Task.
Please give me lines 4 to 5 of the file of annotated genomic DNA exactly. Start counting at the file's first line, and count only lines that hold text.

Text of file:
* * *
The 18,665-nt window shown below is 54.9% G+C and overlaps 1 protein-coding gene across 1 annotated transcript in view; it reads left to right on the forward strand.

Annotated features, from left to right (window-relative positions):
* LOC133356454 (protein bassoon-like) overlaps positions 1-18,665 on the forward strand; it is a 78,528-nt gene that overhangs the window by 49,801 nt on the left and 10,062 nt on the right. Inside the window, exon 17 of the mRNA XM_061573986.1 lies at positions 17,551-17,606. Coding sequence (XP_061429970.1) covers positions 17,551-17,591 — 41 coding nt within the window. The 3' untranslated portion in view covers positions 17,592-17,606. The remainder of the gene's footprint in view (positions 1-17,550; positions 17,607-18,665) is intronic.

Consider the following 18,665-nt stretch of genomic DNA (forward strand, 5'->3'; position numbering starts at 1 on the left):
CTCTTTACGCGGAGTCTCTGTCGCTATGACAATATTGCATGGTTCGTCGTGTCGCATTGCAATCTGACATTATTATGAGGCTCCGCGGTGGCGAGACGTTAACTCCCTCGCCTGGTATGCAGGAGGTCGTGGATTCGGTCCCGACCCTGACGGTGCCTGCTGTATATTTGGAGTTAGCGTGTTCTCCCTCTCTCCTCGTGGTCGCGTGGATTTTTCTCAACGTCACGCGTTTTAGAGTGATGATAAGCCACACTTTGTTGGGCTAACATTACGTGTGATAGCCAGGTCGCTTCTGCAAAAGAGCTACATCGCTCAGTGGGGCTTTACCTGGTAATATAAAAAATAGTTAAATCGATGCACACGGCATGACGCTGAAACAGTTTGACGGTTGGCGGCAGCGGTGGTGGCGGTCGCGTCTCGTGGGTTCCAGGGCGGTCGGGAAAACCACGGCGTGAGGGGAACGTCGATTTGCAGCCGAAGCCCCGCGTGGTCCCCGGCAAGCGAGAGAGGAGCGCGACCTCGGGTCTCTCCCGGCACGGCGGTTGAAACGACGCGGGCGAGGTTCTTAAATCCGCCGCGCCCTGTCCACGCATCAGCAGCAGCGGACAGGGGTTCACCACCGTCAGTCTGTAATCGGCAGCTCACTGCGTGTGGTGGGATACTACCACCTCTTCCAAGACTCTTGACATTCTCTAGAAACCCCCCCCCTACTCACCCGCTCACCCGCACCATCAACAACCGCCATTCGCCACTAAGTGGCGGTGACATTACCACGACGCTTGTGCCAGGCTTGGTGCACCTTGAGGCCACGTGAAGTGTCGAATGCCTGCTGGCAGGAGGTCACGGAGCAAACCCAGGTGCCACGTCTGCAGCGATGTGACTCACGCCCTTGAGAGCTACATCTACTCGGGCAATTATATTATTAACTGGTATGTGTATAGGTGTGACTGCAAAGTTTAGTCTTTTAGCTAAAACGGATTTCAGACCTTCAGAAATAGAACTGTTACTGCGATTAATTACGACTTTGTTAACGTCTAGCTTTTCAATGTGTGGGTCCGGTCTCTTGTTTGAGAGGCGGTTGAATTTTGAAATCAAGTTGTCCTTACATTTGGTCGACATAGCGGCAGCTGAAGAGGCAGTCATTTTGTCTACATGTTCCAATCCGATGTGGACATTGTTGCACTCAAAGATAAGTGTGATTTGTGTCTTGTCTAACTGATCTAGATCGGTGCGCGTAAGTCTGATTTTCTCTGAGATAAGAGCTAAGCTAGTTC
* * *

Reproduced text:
Consider the following 18,665-nt stretch of genomic DNA (forward strand, 5'->3'; position numbering starts at 1 on the left):
CTCTTTACGCGGAGTCTCTGTCGCTATGACAATATTGCATGGTTCGTCGTGTCGCATTGCAATCTGACATTATTATGAGGCTCCGCGGTGGCGAGACGTTAACTCCCTCGCCTGGTATGCAGGAGGTCGTGGATTCGGTCCCGACCCTGACGGTGCCTGCTGTATATTTGGAGTTAGCGTGTTCTCCCTCTCTCCTCGTGGTCGCGTGGATTTTTCTCAACGTCACGCGTTTTAGAGTGATGATAAGCCACACTTTGTTGGGCTAACATTACGTGTGATAGCCAGGTCGCTTCTGCAAAAGAGCTACATCGCTCAGTGGGGCTTTACCTGGTAATATAAAAAATAGTTAAATCGATGCACACGGCATGACGCTGAAACAGTTTGACGGTTGGCGGCAGCGGTGGTGGCGGTCGCGTCTCGTGGGTTCCAGGGCGGTCGGGAAAACCACGGCGTGAGGGGAACGTCGATTTGCAGCCGAAGCCCCGCGTGGTCCCCGGCAAGCGAGAGAGGAGCGCGACCTCGGGTCTCTCCCGGCACGGCGGTTGAAACGACGCGGGCGAGGTTCTTAAATCCGCCGCGCCCTGTCCACGCATCAGCAGCAGCGGACAGGGGTTCACCACCGTCAGTCTGTAATCGGCAGCTCACTGCGTGTGGTGGGATACTACCACCTCTTCCAAGACTCTTGACATTCTCTAGAAACCCCCCCCCTACTCACCCGCTCACCCGCACCATCAACAACCGCCATTCGCCACTAAGTGGCGGTGACATTACCACGACGCTTGTGCCAGGCTTGGTGCACCTTGAGGCCACGTGAAGTGTCGAATGCCTGCTGGCAGGAGGTCACGGAGCAAACCCAGGTGCCACGTCTGCAGCGATGTGACTCACGCCCTTGAGAGCTACATCTACTCGGGCAATTATATTATTAACTGGTATGTGTATAGGTGTGACTGCAAAGTTTAGTCTTTTAGCTAAAACGGATTTCAGACCTTCAGAAATAGAACTGTTACTGCGATTAATTACGACTTTGTTAACGTCTAGCTTTTCAATGTGTGGGTCCGGTCTCTTGTTTGAGAGGCGGTTGAATTTTGAAATCAAGTTGTCCTTACATTTGGTCGACATAGCGGCAGCTGAAGAGGCAGTCATTTTGTCTACATGTTCCAATCCGATGTGGACATTGTTGCACTCAAAGATAAGTGTGATTTGTGTCTTGTCTAACTGATCTAGATCGGTGCGCGTAAGTCTGATTTTCTCTGAGATAAGAGCTAAGCTAGTTC